A Brief History of the Doge's Palace
Overlooking the waterfront from the Piazzetta San Marco is a big, pink building topped with a line of white pinnacles like an iced wedding cake. This is the Doge’s Palace, or Palazzo Ducale and it was the historic seat of the Venetian Republic. The building we see today is an iconic example of Venetian architecture and is full of fascinating stories from the height of La Serenissima, the Venetian Republic.
This location became the seat of government back in the year 810. A wooden palace was built, but much of it was destroyed in a fire and reconstructed. Although few traces remain of that original palace, we know that it was a fortress-like structure in stone, with a herringbone-patterned outer wall. In the 12th and 13th centuries, Venice was becoming a busy center of trade and building its empire by land and by sea. All this meant enormous wealth coming into the city and an expansion of the government, hence the need for a new governmental palace. Construction on the present-day building began around 1340.
The earliest architecture in Venice followed the Byzantine style, with intricate patterns and brightly colored mosaics. Indeed, St. Mark’s Basilica, next door to the palace, has many pieces that were looted from Constantinople, the center of the Byzantine Empire. The Doge’s Palace, however, also contains influences from the Gothic style that was making its way across the European continent. The building merges the two architectural styles to form a look that is uniquely Venetian, patterned with pink Verona marble and white Istrian stone.
It took a century and a half to finish the Doge’s Palace, partly because fires were a constant threat in the city and often made reconstruction necessary. The wing overlooking the water was built first, so its corners are marked with dreamy stone sculptures from the 14th century depicting various Biblical scenes.
Around 1442, Giovanni and Bartolomeo Bon built the Porta della Carta, meaning “door of paper,” the grand entryway of the palace. Here, people waited here to give their petitions to the Council and laws of the Republic were proclaimed. Construction of the Piazzetta-facing side and the ceremonial internal courtyard were started around the same time.
The courtyard is a hodgepodge of styles, mixing Gothic with Late Renaissance touches such as the giant marble sculptures astride the ceremonial staircase. These colossal beings watching over the Giants’ Staircase are Mars and Neptune, who represent the power of Venice over land and sea.
The interior of the palace is all pomp and grandeur, marked by a lavish mix of ornate furnishings and wall paintings by the biggest names in Venetian art. The palace includes the Doge’s private apartments, the institutional offices and the judicial chambers. Here, the Senate deliberated over financial affairs and sentences were handed out by the criminal courts.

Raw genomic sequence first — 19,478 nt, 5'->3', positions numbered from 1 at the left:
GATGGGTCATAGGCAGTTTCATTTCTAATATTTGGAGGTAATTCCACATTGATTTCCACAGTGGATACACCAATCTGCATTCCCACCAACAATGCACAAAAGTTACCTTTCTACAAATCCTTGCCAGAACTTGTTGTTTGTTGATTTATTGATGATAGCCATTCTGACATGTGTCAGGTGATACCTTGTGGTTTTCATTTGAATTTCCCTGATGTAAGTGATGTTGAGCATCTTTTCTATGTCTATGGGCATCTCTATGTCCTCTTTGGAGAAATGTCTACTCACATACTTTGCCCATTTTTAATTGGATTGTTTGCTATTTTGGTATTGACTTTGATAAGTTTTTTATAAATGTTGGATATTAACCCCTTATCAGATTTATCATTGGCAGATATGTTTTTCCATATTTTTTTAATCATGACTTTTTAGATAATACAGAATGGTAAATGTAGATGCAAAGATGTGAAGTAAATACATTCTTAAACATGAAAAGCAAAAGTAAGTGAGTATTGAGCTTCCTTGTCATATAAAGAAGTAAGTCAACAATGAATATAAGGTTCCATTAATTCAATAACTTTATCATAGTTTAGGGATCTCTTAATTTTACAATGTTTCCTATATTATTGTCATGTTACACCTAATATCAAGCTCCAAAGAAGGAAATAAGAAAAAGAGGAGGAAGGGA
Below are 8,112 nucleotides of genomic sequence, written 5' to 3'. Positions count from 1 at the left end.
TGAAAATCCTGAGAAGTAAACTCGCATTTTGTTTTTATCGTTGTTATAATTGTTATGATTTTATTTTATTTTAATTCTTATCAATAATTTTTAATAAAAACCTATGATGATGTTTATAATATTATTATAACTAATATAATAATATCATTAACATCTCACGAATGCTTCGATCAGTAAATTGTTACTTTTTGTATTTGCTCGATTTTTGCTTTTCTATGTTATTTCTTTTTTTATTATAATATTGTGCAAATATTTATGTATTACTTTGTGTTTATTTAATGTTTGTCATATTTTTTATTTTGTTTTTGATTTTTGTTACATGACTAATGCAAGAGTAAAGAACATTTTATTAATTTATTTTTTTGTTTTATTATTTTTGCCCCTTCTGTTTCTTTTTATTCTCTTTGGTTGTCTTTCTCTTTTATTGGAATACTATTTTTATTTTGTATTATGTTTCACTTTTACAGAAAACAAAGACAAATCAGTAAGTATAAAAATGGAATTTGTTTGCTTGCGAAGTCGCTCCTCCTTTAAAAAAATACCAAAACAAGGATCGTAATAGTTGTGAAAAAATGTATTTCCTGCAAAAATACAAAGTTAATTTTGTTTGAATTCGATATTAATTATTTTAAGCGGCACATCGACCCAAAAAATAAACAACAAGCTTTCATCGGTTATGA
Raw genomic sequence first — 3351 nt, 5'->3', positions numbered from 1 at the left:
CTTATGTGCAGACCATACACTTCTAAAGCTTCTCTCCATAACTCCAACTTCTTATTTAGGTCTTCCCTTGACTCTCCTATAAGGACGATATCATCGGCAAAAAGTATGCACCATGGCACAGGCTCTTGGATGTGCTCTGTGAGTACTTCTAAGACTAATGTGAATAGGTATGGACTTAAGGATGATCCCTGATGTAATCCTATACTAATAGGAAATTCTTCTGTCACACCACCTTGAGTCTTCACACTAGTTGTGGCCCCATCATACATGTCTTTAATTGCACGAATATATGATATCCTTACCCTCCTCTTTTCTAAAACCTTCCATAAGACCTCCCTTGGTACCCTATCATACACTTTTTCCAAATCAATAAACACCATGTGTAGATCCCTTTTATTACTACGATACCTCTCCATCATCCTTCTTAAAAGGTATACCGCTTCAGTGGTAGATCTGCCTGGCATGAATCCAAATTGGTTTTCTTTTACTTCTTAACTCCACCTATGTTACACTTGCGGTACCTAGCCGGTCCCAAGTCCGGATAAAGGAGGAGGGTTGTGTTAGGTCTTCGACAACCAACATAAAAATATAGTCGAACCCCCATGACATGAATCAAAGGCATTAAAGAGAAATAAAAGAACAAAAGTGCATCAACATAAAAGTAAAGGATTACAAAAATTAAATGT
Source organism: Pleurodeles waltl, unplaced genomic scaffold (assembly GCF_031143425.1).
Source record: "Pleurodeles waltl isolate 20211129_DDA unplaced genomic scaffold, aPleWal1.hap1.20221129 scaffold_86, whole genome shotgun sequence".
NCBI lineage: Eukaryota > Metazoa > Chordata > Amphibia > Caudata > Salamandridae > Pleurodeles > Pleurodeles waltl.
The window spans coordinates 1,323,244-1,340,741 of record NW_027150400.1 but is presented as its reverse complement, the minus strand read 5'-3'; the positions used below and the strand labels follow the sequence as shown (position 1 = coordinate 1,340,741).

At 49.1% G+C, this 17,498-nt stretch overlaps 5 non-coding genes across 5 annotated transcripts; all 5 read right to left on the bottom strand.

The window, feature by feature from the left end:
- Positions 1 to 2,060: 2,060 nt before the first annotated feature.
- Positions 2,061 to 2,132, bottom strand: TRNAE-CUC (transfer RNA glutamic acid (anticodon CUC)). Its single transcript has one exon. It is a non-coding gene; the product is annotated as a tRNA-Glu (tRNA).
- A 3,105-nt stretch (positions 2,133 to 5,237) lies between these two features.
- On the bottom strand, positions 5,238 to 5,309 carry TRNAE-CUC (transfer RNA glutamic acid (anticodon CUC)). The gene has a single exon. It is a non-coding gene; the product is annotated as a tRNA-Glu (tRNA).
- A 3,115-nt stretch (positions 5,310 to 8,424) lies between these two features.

One particularly interesting room is the Scrigno Room, where a silver book registered all the families of the noble caste. Venice was ruled by a particularly rigid class system, which was formalized in the 16th century by laws that forbid marriages between nobles and commoners. All the records for the legitimacy of these ancient aristocratic families are kept in a chest in this room.
Another fascinating story is housed at the Chamber of the Council of Ten. The Council of Ten, or Consiglio dei Dieci was set up after 1310, when a conspiracy led by Bajamonte Tiepolo and other noblemen tried to overthrow the state. The Council of Ten were the ultra-powerful elite of Venice, who often operated in secret and had a great deal of power.
The grandest room in the palace is Chamber of the Great Council, one of the largest rooms in Europe at 53 meters by 25. Its size served a practical function, as it held meetings that all male members of patrician families over 25 years would attend. It’s decorated with all kinds of Venetian iconography, including portraits of the first 76 doges. Doge Marin Faliero, who attempted a coup d’etat is blacked out. It contains also the huge Tintoretto painting called Il Paradiso, which at 22 by seven meters is the world’s longest canvas painting.
In an eastern wing of the palace are the historic prisons. They were damp, windowless cells, called i Pozzi, or “the Wells.” The most uncomfortable cells were i Piombi under the lead roofs, which became hot as furnaces in the summer. The eastern wing is attached to the palace compound by the famous Bridge of Sighs. It’s named for the sighs of the prisoners who, having received their sentences in the Doge’s Palace, pass through this bridge and get their last glimpse of Venice’s beauty before entering the dark prisons.
Casanova was famously imprisoned in these very cells and his biography describes his harrowing escape. The charming trickster fled by going up through the roof and re-entering into the Doge’s Palace itself. He then changed into every day clothes and walked straight out the front door.
The only art theft to occur at the Doge’s Palace happened in a similarly thrilling fashion in 1991. Vincenzo Pipino of the Mala del Brenta crime group hid in one of the prison cells after lagging behind a tour group. In the middle of the night, he crossed over the Bridge of Sighes into the palace and stole an early 16th century painting of the Madonna and child. The painting was recovered shortly after, but his reputation as an art thief was cemented.
Of this palace, which holds so many riches and histories, there might be no more adept description than that of Byron himself, who wrote:
I stood in Venice, on the Bridge of Sighs,
A palace and a prison on each hand:
I saw from out the wave her structures rise
A thousand years their cloudy wings expand
Around me, and a dying Glory smiles
O’er the far times, when many a subject land
Looked to the wingéd Lion’s marble piles,
Where Venice sate in state, throned on her hundred isles!